I just gotta say this....

Unlike my colleague Jeff Martz I am not drinking myself into a stupor tonight because of some horrible singer, but reading through a few papers over the last few days has finally pushed me to the edge as well...and like Jeff I need to talk about this.

There are two errors, which should not be, that persistently show up in the Triassic literature. One is relatively minor but annoying, whereas the other is not only annoying but does have implications.

1) For the last 13 years Long and Murry (1995) has likely been the most cited paper for Late Triassic vertebrate paleontology. Prior to this Phillip Murry published quite a few papers dating back to the early 1980s on Triassic paleontology and Geology. His name, although uncommon, has only five letters in it. Why, with a simple name and numerous citations do many people continue to misspell his name (as Murray) in many papers? And why do the reviewers not catch this either? Again, nothing major but just annoying seeing it in paper after paper.

2) Having done my graduate work and published several papers concerning the aetosaur Desmatosuchus, I have noticed and continue to notice that despite being known by good material for over 80 years people continue to incorrectly assign material to this genus. Historically, any robust spiked aetosaur has been assigned to his taxon and that has caused much confusion; however, since 1985 the genus has been diagnosed using in part the ornamentation of its dermal osteoderms. Desmatosuchus is the only aetosaur genus that combines an ornamentation of randomly placed pits and grooves (with no radial patterning at all), a depressed anterior lamina (a smooth area of the osteoderm that underlies the preceding plate), and a centrally placed dorsal boss. This has been repeated numerous times in the literature yet I constantly come across material with a strong radial pattern being assigned to the genus. Last year a major Triassic exhibit opened in a major U. S. natural history museum. In this exhibit (which is for the most part very well done) Desmatosuchus is represented by an osteoderm, which has an extreme radial patterning, a posteriorly placed boss, and a raised anterior bar, the exact reverse of the diagnosis of Desmatosuchus.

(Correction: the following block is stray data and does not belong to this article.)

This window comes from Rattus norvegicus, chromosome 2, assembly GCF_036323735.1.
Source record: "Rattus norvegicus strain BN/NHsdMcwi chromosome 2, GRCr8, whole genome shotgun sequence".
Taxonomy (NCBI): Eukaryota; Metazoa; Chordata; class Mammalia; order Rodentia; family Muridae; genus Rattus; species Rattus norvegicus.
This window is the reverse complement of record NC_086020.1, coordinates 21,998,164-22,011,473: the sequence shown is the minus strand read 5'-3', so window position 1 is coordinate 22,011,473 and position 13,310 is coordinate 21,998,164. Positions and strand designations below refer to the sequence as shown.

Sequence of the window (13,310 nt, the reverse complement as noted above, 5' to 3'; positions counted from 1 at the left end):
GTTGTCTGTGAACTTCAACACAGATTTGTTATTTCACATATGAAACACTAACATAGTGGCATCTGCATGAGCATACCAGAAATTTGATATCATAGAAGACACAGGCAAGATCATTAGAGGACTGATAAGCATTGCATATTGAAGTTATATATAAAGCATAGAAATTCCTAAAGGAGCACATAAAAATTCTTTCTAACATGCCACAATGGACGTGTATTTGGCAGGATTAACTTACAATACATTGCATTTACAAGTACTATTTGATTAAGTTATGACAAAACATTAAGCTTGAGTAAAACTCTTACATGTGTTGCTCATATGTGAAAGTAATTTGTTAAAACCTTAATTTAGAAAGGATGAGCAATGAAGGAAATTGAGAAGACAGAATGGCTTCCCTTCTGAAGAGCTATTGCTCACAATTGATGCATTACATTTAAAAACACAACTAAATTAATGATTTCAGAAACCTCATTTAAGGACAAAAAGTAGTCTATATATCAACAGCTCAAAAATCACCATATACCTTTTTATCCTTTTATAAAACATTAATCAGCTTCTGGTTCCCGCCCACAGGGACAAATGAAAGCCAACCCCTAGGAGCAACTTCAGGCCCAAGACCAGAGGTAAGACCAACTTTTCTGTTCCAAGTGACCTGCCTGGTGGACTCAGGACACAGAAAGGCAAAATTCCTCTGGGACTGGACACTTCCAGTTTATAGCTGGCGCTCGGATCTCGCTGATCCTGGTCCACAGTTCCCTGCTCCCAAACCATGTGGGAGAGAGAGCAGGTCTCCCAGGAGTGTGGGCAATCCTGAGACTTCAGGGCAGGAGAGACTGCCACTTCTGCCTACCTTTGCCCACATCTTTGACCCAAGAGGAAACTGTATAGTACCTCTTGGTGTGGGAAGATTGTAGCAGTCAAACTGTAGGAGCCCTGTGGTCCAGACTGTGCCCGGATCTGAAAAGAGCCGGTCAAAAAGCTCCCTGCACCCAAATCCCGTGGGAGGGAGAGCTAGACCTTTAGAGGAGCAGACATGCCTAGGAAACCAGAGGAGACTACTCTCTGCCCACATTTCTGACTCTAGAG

When I was visiting museum collections on a very limited budget as a graduate student it was extremely frustrating to travel to institutions and then find out that all of the Desmatosuchus material was misidentified. It is even more frustrating to see this continuing, and yes it does have implications. Periodically you will see papers come out where comparisons with Desmatosuchus are being made, yet it quickly becomes apparent (at least to me) that the comparisons are based on a misidentified specimen. Desmatosuchus also possibly has some biostratigraphic significance, but again many voucher specimens for purported occurrences are based on misidentifications. Finally, a misidentification of material as Desmatosuchus eventually placed me in one of the most frustrating and unfortunate situations I have every found myself in in my entire life.

I do realize that misidentifications happen all the time with lots of fossils, however, it is unfortunate when it is done over and over again. Below are some representative plates and drawings of Desmatosuchus spurensis. The photographed material is MNA V9300. The drawings are from Long and Ballew (1985).

OK...rant over. Thanks for reading and please ID your Desmatosuchus material correctly.
Long, R. A., and K. L. Ballew. 1985. Aetosaur dermal armor from the Late Triassic of southwestern North America, with special reference to material from the Chinle Formation of Petrified Forest National Park. Museum of Northern Arizona Bulletin 54:45-68.

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